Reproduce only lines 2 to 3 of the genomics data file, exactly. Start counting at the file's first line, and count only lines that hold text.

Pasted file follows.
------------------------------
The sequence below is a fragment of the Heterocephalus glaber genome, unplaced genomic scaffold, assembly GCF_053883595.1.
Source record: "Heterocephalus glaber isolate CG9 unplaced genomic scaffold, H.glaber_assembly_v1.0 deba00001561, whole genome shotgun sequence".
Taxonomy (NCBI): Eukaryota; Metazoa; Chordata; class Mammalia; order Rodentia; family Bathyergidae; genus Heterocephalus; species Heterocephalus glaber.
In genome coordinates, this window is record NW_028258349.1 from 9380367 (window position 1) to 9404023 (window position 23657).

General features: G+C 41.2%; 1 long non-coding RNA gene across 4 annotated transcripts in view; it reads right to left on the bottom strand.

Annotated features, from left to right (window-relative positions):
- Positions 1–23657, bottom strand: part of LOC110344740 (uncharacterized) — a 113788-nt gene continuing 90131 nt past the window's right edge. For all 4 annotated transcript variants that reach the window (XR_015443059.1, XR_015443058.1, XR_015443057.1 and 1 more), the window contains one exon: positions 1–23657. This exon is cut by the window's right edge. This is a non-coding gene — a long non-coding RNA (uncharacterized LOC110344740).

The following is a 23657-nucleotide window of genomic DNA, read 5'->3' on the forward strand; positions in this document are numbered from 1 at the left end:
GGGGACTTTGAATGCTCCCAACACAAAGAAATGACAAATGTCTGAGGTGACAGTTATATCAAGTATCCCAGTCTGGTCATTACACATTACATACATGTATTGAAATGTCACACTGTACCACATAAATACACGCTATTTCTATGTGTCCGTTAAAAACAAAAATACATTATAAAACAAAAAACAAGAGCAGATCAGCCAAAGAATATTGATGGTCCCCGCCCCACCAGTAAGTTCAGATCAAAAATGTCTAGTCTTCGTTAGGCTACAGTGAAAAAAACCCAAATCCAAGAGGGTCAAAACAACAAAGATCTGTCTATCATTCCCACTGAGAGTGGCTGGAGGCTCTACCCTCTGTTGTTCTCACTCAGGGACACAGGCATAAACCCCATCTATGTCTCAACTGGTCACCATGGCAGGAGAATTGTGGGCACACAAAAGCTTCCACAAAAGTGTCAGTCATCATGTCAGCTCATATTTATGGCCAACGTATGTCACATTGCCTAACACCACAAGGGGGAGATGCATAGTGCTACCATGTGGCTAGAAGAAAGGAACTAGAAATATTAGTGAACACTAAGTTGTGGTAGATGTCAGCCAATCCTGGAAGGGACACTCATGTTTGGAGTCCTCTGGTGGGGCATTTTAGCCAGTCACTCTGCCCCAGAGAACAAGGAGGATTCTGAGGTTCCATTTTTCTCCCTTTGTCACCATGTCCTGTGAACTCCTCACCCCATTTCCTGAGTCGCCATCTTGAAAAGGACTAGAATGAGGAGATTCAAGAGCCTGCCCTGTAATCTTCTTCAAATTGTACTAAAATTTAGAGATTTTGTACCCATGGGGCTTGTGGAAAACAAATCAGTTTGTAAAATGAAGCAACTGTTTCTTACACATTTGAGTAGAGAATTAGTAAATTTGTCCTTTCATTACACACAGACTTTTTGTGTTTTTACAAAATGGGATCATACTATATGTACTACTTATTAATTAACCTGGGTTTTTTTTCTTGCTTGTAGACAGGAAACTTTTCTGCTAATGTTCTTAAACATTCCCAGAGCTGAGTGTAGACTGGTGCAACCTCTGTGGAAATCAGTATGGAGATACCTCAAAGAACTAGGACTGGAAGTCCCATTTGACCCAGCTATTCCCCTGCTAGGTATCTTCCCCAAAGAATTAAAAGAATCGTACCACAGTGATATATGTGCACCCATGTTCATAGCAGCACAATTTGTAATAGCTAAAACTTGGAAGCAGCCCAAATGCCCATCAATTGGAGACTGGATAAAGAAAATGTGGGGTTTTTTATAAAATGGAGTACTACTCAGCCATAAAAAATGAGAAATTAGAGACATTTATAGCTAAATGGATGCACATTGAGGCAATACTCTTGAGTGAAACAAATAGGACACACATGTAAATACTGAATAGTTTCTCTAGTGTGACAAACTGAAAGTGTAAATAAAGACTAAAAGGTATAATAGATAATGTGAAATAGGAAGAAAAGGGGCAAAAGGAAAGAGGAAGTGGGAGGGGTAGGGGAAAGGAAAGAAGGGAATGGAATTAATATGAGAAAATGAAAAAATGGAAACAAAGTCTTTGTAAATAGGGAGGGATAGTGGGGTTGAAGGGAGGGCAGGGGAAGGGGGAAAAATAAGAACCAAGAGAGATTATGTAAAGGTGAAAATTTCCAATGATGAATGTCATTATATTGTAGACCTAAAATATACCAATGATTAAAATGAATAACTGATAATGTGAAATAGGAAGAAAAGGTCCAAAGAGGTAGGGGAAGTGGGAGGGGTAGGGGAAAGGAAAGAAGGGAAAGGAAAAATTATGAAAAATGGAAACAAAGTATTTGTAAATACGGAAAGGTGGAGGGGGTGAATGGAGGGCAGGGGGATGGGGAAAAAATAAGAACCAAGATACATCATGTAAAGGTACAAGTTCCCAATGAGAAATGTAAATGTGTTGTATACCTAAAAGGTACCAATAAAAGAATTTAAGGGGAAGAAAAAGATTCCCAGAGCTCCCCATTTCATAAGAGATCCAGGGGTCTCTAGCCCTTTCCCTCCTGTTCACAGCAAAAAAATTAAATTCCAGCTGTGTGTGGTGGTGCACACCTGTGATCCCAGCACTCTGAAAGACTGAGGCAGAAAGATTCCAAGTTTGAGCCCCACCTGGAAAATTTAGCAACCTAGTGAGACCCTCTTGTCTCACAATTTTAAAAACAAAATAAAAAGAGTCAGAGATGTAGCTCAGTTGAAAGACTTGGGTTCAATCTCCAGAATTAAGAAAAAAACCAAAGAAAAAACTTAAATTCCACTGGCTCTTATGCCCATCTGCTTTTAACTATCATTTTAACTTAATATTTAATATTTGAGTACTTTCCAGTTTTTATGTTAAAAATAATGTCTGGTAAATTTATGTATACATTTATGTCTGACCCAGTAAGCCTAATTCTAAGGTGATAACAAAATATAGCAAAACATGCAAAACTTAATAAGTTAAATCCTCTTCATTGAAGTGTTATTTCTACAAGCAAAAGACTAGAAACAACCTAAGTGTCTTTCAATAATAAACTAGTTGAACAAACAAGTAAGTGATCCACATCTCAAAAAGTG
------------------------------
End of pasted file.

Source record: "Heterocephalus glaber isolate CG9 unplaced genomic scaffold, H.glaber_assembly_v1.0 deba00001561, whole genome shotgun sequence".
Taxonomy (NCBI): Eukaryota; Metazoa; Chordata; class Mammalia; order Rodentia; family Bathyergidae; genus Heterocephalus; species Heterocephalus glaber.